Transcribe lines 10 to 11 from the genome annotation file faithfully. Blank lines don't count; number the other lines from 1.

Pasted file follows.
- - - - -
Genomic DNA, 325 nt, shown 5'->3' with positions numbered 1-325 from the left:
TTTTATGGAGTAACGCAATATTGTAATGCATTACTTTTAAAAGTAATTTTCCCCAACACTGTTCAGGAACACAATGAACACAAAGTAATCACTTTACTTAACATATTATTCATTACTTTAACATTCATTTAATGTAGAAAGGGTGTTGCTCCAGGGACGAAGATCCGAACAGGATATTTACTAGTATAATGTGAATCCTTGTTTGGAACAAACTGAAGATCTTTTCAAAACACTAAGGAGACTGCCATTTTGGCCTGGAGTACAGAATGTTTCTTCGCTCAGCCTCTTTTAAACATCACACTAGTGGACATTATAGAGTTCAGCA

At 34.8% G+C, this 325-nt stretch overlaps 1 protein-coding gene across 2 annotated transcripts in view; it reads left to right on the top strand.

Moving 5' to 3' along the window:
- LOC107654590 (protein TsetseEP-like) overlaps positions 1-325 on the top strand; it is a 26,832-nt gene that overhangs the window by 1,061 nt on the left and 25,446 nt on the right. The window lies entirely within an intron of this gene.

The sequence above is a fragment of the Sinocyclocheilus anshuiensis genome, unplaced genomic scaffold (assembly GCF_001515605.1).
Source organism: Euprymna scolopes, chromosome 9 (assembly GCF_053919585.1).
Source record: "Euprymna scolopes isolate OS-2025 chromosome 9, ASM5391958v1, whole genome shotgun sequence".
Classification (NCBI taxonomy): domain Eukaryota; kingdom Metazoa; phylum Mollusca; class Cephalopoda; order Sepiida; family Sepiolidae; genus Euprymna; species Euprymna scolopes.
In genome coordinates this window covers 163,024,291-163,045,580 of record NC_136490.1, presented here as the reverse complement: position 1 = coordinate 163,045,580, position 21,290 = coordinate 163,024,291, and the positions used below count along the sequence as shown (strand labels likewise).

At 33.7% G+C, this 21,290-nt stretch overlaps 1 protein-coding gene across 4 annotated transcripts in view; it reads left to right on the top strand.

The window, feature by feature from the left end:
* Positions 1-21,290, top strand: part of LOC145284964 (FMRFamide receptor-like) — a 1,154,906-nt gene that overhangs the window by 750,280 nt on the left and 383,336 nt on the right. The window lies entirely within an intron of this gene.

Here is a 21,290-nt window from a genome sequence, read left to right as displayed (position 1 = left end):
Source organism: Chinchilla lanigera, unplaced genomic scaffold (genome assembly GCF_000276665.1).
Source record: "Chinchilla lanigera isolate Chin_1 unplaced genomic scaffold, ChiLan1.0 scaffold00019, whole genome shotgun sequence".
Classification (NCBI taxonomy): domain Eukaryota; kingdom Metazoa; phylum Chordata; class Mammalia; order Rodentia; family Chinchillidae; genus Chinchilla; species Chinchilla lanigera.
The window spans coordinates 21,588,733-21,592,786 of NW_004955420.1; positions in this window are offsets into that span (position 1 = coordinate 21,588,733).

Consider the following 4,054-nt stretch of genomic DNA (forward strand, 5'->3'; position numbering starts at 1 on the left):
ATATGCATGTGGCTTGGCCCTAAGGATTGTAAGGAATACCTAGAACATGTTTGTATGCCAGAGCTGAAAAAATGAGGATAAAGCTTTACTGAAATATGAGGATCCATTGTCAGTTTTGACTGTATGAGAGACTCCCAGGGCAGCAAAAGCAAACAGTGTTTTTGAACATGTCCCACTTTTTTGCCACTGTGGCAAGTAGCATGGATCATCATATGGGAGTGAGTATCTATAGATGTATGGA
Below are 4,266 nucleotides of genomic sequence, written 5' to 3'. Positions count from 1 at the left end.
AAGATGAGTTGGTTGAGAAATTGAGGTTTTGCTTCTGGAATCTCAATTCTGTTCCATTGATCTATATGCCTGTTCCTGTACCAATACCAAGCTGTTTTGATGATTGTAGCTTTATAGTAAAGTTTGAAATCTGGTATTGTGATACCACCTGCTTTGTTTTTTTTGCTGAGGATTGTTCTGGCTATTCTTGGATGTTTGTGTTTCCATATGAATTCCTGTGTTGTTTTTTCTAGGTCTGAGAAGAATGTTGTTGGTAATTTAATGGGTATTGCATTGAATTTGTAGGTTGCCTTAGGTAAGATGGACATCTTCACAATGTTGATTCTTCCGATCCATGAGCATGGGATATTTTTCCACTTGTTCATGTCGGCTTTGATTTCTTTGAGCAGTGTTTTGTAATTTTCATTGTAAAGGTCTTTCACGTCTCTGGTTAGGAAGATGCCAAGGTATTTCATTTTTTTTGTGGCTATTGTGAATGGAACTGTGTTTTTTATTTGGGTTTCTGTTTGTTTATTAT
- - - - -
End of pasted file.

In genome coordinates this window covers 163,024,291-163,045,580 of record NC_136490.1, presented here as the reverse complement: position 1 = coordinate 163,045,580, position 21,290 = coordinate 163,024,291, and the positions used below count along the sequence as shown (strand labels likewise).

At 33.7% G+C, this 21,290-nt stretch overlaps 1 protein-coding gene across 4 annotated transcripts in view; it reads left to right on the top strand.